25. It seems to us, therefore, to be impossible to say that the estate of the deceased judgment-debtor was not fully represented in these execution proceedings.
26. We may say here that we are not able to follow the view taken by a Bench of the Calcutta High Court in Lakhya Dasya v. Uma Kanta Chakerbutty (1909) 14 C.W.N., 256.
27. At the same time we recognize that the judgment of the other Subordinate Judge, Mr. Ray, also proceeds upon a correct principle, and that, even had our opinion regarding the nature of the executor's position been other than it is, we should have agreed with Mr. Ray's decision that the case ought to be dealt with upon the principles laid down in the Privy Council ruling to which we have referred. We take it, therefore, as being clear on all hands that the suit brought by the sons and daughter of Kailash Chandra for the purpose of having this sale set aside was bound to fail, and we hold definitely that the sale was not void but was a perfectly valid sale in favour of Banarsi Das.
28. As held by the learned Subordinate Judge Mr. Ray, even if we were disposed to hold that the will was voidable, the suit brought by the sons and daughter was barred by limitation. The period of limit'ation to set aside a sale of this nature is one year and that period expired long ago.
29. This finding, therefore, disposes of P.A. 86 of 1923 which we must dismiss with costs to the respondent.
30. We have now to come to the other case, namely, F.A. 334 of 1921.
31. We have already mentioned the fact that the plaintiffs in this case are said to represent the interest of Banarsi Das who purchased one of the items of the mortgaged property in the year 1913.
32. We have also mentioned the fact that on the 3rd of June, 1913, Banarsi Das redeemed the mortgage which had been executed by Kailash Chandra on the 16th of August, 1910.
33. The object of the present suit is to obtain the balance of this mortgage money against the persons who have become subsequent transferees of the properties mortgaged other than the item of Sherpur which has come into the hands of the plaintiffs.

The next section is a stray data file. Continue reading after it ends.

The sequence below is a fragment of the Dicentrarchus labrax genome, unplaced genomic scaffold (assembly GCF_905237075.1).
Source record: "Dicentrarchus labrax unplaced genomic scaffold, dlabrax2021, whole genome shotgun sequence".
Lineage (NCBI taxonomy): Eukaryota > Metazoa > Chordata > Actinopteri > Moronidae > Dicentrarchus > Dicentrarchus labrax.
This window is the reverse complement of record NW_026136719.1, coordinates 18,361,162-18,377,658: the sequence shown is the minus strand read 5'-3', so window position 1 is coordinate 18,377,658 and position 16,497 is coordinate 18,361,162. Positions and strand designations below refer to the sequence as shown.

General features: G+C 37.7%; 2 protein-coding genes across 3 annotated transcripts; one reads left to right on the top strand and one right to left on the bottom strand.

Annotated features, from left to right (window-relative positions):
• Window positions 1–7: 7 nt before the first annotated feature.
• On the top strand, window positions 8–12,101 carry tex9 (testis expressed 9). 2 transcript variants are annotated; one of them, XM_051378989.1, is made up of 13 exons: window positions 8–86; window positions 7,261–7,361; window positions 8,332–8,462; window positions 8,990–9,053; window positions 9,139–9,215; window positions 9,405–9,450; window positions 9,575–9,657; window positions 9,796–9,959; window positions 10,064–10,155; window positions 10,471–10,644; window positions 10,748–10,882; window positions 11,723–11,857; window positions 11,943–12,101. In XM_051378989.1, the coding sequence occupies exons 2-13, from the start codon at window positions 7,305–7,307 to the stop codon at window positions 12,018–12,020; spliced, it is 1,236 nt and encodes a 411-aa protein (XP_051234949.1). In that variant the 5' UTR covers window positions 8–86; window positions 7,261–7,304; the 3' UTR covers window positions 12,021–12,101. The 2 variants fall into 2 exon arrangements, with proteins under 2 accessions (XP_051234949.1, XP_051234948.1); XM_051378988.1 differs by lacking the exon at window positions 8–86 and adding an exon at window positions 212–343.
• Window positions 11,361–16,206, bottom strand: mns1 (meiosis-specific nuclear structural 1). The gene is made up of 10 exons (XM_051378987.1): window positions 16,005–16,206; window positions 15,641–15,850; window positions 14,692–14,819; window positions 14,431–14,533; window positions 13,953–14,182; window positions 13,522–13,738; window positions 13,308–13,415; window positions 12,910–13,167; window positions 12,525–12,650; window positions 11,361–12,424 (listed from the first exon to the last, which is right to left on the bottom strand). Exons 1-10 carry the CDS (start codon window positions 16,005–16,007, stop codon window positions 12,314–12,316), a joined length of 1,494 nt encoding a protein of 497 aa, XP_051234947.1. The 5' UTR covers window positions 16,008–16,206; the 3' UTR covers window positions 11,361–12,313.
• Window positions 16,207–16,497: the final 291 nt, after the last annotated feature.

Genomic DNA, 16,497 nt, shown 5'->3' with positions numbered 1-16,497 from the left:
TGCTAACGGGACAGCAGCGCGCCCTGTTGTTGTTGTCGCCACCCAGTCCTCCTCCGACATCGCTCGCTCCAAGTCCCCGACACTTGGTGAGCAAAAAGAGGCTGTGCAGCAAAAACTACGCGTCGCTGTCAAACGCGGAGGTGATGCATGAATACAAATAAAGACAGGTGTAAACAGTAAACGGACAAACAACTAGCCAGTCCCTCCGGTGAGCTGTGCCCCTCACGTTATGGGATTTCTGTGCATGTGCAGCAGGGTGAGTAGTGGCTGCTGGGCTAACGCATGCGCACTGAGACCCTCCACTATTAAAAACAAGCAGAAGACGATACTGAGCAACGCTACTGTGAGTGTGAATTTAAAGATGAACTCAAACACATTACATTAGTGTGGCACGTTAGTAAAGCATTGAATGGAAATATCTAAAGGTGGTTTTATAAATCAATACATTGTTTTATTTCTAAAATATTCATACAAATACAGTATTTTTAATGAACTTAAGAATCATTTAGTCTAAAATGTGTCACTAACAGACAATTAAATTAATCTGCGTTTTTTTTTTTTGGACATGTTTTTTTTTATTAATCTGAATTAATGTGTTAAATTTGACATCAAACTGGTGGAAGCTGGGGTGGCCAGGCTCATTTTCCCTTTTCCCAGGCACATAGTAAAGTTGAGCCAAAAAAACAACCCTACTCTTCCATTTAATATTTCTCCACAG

34. The village of Lalpur, which was one of the items of property mortgaged, was sold to one Kishori Lal who is now represented by the defendants Nos. 6, 7, 8 and 9 in this suit.
35. The other item of the mortgaged property, namely, the Christy Cotton Baling Press, was sold to the defendant No. 5.
36. The plaintiffs are claiming as representatives of the original mortgagee to recover out of the items mortgaged the sums which they are liable to contribute under the mortgage.
37. One of the pleas which was raised on behalf of the 5th defendant, the present owner of that item of property known as the Christy Cotton Baling Press, was that the suit was timebarred. The validity of that plea depended upon the question whether this Baling Press was to be treated as movable or immovable property.
38. In the mortgage deed which was executed by the deceased Kailash Chandra he described this particular item of property in the following words:
Ek manzil karkhana wa imarat mausuma Christy Cotton Baling Press Meerut mai jami saman mutaliqa uske.
39. So far as we understand the case, the 5th defendant who has been impleaded, purchased the Baling Press, i.e., the machinery which goes to make up the Press, and has removed it to some place in the Punjab.
40. The learned Judge of the Court below was of opinion that the machinery of this Baling Press had undoubtedly been mortgaged under the document in suit. But he was of opinion that the machinery was movable property and that consequently Article 120 of the second schedule of the Limitation Act would apply.